Good Morning from Albany…..

The New York Senate and Assembly are expected to release their One-House budgets the week of Monday, March 16. Financial concerns—and a determination by both branches of the legislature to demonstrate their ability to govern—mean those documents are likely to look more like responsible and balanced budgets rather than the wish lists and negotiating documents of the past. They will differ from the Executive Budget but expect fewer surprises or Christmas Trees (documents full of goodies for special interest groups).

However, Albany (and especially the Executive Branch) has become preoccupied with the novel coronavirus and how, in addition to the illness itself, the pandemic impacts every aspect of life from educationpublic transportation, banking, religious worship, as well as the ordinary conduct of business.

In fact, many groups are cancelling their advocacy days at the Capitol, at a time when lobbying is usually swamped with advocates. In one of ten press conferences held this week on the issue, Governor Andrew M. Cuomo conceded that he is spending less time than in previous years talking about the slew of policy changes he proposed in his $178 billion spending plan, including the legalization and taxation of recreational marijuana, bail reform, and plans to address Medicaid cost overruns.

Saturday, Cuomo declared a State of Emergency in New York State, wasting no time in excising emergency powers granted to him only last week in a contentious late-night vote which allocates $40 million for COVID-19 preparedness but also redefines what the state considers a disaster or emergency, expanding it from an event that is either already occurring or “imminent” to include any “impending or urgent threat” and gives the governor authority to unilaterally “issue any directive” he deems necessary to “cope” with emergencies. No state executive in the union has broader emergency powers.

The Governor also made clear his displeasure with the federal response and in an usual reaction blasted New York Senator Chuck Schumer and Congress Member Nita Lowey. The federal legislation provides an $8 billion coronavirus emergency funding package of which the State of New York will receive $35 million. 

In Washington, the Democratic Establishment is breathing a huge sigh of relief over former Vice-President Joe Biden’s success in South Carolina and throughout the nation on Super Tuesday. Biden’s win, powered largely by support (and unprecedented turnout) from African-American voters, has radically transformed the Democratic presidential primary from a wild free-for-all into a two man race, which is now not just about who is going to represent the Democratic Party but what the Party stands for.  Biden and the moderate/establishment wing of the party are well positioned to grow his delegate lead over the next few weeks, but the only consistent in this race has been its volatility, so stay tuned for the Michigan primary on Tuesday and the first one-on-one debate on March 15.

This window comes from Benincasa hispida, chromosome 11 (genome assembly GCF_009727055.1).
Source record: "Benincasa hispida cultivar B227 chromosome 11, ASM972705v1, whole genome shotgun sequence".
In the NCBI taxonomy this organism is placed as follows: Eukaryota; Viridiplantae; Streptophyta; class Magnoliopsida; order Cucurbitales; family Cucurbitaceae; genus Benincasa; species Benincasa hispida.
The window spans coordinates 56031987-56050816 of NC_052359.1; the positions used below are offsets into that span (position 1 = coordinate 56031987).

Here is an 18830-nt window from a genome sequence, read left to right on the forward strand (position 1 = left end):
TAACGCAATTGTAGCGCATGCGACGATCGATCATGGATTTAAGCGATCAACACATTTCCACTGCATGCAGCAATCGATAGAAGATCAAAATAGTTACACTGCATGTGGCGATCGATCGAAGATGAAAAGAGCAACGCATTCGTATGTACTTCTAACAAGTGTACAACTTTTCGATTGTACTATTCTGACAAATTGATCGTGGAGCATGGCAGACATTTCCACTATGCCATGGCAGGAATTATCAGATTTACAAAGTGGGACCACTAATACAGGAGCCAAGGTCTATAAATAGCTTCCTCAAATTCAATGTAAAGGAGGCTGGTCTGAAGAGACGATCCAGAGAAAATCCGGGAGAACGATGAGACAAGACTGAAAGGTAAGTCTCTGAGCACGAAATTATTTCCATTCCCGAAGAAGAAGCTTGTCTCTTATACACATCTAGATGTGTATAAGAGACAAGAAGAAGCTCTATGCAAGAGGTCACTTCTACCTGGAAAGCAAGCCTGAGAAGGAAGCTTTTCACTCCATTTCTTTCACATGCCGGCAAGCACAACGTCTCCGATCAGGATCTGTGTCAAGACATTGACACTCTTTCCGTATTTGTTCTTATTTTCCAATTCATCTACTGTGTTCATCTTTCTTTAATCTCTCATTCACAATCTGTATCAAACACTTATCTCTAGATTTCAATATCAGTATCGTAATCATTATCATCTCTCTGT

President Trump announced Friday that he has selected outgoing Rep. Mark Meadows (R-N.C.) as his next White House chief of staff, tapping one of his most stalwart congressional allies to run the White House as he navigates a global health crisis in a reelection year. Meadows, who had previously announced he was leaving Congress, will become President Trump’s fourth chief of staff. 

— Jack O’Donnell

Jack O’Donnell was a guest on NewsMax to discuss Super Tuesday results with host Greg Kelly. 

Mike Bloomberg’s $620 Million Campaign Did Really Well—in American Samoa

With 175 votes, Mike Bloomberg was finally seeing a payoff from his roughly $620 million campaign to persuade Americans to elect him president. He was winning in American Samoa, a tiny territory closer to New Zealand than the continental U.S. For Mr. Bloomberg, who ended his campaign Wednesday, it was a Super Tuesday victory as lonely as a tiny speck of land in a vast ocean. [Read more.]

Amtrak, Struggling to Keep Trains Running, Chooses a New Leader

Amtrak, the national railroad that is caught in a political stalemate over its pleas for help saving century-old infrastructure in New York City, has chosen its next leader. William J. Flynn, 66, will succeed Richard Anderson, 65, as Amtrak’s chief executive on April 15, the company announced on Monday. [Read more.]

Republicans Plot Blue-State Invasion in November

National Republicans are launching a multi-million-dollar field effort in four blue states, a move that comes as Democrats express mounting concern that a Bernie Sanders nomination could doom them in critical down-ballot contests. The Republican National Committee is deploying dozens of field staffers to California, New Jersey, New York and Illinois. [Read more.]

The Neighborhood Name Game

Manhattan, for all its charms, can sometimes fail the imagination. From the “financial district” to “Midtown” to the “Upper West Side,” the names of neighborhoods can seem just-the-facts dull, seeming to prefer literal and safe over style and mystery. It wasn’t always this way. [Read more.]

There Won’t Be a Gay President in 2021. So What Does Buttigieg’s Campaign Tell Us?

Supporters say that Pete Buttigieg’s contribution to history will be diminished if the takeaway is that the country shrugged when the first openly gay man had a serious shot at the presidency. [Read more.]

The Best Irish Pubs in America

Feeling Irish? Then these legendary bars should be on your list. 

What We Can Learn From the 20th Century’s Deadliest Pandemic

In 1918, the Spanish flu killed more than 50 million people around the world. The lessons of that outbreak could save countless lives in the fight against the coronavirus. [Read more.]